In recent years, the issue of mental health has been thrust into the forefront, as the World Health Organization cites the rising number of mental health conditions throughout the globe. According to the agency, common mental health conditions such as depression and anxiety cost the global economy as much as $1 trillion each year. To combat this increase, organizations are putting their resources behind hiring a new generation of professionals, including mental health program managers.  

In this article, we will examine the role of a mental health program manager, the skills required to enter the field, and how to position yourself for a career as a mental health program manager.

What Is Mental Health?

Mental health is comprised of one’s emotional, social, and psychological wellbeing. For many people, mental health is influenced by the challenges and stresses of life, decision-making abilities, and relationships to other people. Mental health can be negatively influenced by factors such as trauma, genetics and family history, and the experiences that have impacted our lives, such as a divorce or death of a loved one.

Mental health services are offered in a number of settings, according to the U.S. Bureau of Labor Statistics (BLS), including doctor’s offices, counseling offices, outpatient centers, hospitals, and residential facilities.

What Is a Mental Health Program Manager?

According to O*Net, mental health program managers are responsible for planning, directing, or coordinating medical and health services in hospitals, clinics, managed care organizations, and public health agencies, among others. The role can also fall under the category of medical and health services managers, health information manager, or medical records manager, O*Net reports.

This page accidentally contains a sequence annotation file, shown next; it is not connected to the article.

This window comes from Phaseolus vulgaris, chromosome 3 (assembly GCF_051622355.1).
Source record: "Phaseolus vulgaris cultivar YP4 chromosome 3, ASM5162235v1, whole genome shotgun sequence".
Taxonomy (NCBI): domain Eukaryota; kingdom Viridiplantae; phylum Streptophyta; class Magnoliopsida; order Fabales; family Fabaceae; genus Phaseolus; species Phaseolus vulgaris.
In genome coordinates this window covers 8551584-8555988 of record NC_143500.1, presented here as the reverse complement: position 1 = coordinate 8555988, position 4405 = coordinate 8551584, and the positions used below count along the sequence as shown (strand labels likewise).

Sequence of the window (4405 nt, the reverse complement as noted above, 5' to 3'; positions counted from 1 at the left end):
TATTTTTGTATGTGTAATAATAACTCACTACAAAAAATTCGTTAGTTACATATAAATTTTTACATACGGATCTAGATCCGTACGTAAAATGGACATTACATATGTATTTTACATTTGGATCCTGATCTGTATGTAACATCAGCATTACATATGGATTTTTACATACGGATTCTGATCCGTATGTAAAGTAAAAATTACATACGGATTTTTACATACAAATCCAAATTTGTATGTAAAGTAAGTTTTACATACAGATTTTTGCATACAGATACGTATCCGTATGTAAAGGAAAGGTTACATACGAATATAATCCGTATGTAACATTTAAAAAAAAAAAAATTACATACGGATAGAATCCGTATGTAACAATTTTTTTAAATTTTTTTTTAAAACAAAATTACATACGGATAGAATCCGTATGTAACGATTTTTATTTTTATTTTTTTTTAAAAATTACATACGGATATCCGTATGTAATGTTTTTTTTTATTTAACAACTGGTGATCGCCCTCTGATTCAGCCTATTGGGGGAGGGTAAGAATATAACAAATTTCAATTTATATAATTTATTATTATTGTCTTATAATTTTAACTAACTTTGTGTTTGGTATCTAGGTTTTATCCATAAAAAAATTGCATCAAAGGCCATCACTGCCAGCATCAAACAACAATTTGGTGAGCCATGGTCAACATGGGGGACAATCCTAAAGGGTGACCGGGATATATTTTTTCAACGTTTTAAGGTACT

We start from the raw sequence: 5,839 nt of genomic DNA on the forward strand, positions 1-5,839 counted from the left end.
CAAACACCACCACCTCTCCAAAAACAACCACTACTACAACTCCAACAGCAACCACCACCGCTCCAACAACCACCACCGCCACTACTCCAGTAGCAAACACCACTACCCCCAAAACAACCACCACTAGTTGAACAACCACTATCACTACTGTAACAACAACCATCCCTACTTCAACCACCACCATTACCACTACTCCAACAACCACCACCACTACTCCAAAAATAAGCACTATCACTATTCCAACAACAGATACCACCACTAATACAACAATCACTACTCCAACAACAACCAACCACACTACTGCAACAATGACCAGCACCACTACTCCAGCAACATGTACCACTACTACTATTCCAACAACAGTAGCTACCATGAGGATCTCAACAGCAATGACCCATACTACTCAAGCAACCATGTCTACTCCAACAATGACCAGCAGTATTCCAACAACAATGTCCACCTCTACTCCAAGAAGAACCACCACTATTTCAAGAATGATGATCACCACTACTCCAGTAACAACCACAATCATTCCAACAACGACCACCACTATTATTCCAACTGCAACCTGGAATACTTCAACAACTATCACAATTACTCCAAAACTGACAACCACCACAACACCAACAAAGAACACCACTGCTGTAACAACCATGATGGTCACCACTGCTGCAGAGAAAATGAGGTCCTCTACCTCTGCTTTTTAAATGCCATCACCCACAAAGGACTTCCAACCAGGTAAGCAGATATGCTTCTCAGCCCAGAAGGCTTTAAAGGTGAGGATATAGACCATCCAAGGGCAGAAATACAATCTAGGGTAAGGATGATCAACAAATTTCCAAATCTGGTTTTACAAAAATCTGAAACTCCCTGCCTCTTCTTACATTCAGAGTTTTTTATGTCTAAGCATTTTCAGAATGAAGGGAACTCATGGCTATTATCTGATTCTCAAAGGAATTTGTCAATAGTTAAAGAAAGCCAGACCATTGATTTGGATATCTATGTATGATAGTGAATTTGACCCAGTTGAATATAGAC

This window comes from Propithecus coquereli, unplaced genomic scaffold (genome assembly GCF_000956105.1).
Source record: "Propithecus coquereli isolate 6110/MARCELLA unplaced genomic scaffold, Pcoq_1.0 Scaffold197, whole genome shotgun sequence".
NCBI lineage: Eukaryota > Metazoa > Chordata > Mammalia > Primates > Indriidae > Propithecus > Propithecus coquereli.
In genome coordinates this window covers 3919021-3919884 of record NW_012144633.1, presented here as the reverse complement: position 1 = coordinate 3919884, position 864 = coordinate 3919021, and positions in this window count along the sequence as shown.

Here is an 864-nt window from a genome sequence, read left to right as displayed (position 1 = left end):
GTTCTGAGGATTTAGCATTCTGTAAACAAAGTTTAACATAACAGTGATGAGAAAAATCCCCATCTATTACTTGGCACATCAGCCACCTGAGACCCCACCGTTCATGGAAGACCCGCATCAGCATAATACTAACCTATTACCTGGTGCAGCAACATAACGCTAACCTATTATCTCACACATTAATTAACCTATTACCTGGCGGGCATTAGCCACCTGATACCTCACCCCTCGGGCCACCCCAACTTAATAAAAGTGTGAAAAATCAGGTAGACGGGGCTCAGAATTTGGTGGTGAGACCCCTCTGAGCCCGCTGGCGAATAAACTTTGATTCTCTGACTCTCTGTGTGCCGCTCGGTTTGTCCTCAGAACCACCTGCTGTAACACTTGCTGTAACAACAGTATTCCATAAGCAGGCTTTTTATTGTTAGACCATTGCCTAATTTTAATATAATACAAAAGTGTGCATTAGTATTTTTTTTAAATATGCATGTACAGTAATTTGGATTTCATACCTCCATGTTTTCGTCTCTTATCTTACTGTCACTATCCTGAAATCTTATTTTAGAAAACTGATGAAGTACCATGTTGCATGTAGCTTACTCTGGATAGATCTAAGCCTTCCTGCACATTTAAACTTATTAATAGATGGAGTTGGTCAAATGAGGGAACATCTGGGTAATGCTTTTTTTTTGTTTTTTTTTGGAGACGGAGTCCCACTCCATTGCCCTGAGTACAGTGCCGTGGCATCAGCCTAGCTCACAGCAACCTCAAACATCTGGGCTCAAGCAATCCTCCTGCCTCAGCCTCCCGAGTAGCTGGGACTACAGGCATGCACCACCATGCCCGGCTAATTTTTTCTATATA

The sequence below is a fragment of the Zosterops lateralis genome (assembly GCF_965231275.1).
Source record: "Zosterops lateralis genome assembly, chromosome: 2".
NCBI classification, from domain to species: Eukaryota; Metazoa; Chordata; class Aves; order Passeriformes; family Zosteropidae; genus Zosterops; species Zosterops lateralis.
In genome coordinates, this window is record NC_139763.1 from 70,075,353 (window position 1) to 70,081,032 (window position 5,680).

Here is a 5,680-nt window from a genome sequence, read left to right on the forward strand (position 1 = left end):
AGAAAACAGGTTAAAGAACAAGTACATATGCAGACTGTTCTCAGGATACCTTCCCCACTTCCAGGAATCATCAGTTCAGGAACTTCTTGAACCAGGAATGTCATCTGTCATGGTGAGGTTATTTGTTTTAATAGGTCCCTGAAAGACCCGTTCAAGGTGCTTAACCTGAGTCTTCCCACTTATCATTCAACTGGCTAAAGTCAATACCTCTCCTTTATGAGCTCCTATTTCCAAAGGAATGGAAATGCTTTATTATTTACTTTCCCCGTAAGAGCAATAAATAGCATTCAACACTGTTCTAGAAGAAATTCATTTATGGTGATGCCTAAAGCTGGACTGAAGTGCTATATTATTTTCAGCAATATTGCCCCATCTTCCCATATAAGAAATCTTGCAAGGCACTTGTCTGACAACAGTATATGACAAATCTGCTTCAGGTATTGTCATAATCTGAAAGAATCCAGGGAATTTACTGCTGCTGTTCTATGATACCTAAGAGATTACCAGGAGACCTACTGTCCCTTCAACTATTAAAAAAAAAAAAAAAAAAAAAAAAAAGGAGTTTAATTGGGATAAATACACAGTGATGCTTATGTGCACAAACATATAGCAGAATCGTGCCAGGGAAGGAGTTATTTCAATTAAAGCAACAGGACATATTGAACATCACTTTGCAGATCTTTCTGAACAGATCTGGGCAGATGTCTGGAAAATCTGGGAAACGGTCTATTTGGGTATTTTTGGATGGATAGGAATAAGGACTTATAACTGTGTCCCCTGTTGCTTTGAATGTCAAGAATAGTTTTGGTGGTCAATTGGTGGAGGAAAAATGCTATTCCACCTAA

What Does a Mental Health Program Manager Do?

As the professional tasked with overseeing programs that can involve multiple patients from diverse backgrounds, mental health program managers must be able to collaborate with others within their organizations – from counselors to social workers to psychologists – while ensuring all services and programs are implemented effectively.

O*Net has comprised a list of occupation-specific tasks that a mental health program manager would typically perform. Among the most critical are:

  • Personnel supervision: Mental health program managers are responsible for directing, supervising, and evaluating the performance of personnel in medical, nursing, technical, and administrative roles.
  • Record management: Medical information is now primarily stored on computer servers, as opposed to file cabinets, and mental health program managers must develop and maintain efficient computerized record management systems for personnel data and activities in order to ensure accurate reporting.
  • Program administration: Mental health program managers must plan, implement, and administer comprehensive healthcare programs, managing personnel, training, and coordination of medical and nursing staff.
  • Fiscal operations: While a finance education is not essential to the role, mental health program managers must have some knowledge or experience in order to conduct fiscal operations, including budgeting, financial reporting, and coordination of expenditures to ensure financial stability.
  • Industry knowledge: The healthcare industry is always changing, and mental health program managers must stay informed on advances in medicine, technology, regulations, and financing options to optimize their services.
  • Work schedule management: If your role involves supervising others, you’ll need to know how to establish effective work schedules and assignments based on workload, space, and equipment availability.
  • Resource optimization: Making the best of your resources, especially when limited, is key to your success. Mental health program managers must be able to assess staffing needs and coordinate recruitment, hiring, and training activities for their programs to work.

What Skills Are Required to Be a Mental Health Program Manager?

Mental health program managers must bring a balance of technology skills and traditional soft skills to their roles. According to O*Net, technology skills needed to succeed are based around a number of categories, including: